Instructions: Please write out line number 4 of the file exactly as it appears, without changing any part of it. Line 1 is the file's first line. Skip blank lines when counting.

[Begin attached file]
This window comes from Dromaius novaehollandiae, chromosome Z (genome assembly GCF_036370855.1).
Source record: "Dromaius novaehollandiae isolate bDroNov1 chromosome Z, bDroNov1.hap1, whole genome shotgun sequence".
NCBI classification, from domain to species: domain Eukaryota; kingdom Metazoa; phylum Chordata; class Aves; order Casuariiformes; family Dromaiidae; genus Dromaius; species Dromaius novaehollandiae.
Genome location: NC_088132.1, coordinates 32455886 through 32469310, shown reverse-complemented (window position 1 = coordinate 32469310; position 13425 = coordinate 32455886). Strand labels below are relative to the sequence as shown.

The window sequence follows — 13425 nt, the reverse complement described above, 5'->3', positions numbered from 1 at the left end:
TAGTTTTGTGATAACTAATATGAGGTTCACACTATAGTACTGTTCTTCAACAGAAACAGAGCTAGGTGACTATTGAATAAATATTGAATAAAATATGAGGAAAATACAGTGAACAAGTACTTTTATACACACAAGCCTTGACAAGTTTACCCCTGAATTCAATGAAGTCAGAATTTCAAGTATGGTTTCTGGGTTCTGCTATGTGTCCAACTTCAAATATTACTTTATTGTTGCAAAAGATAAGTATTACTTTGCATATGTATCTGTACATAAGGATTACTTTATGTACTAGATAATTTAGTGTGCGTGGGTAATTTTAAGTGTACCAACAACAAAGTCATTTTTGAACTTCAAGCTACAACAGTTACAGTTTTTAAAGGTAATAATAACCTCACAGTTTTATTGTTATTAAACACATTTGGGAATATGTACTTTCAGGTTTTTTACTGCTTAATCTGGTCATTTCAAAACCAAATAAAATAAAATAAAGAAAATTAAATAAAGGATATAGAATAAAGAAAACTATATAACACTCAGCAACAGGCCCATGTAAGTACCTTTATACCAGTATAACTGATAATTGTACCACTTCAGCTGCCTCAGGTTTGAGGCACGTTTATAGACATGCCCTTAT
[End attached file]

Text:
Genome location: NC_088132.1, coordinates 32455886 through 32469310, shown reverse-complemented (window position 1 = coordinate 32469310; position 13425 = coordinate 32455886). Strand labels below are relative to the sequence as shown.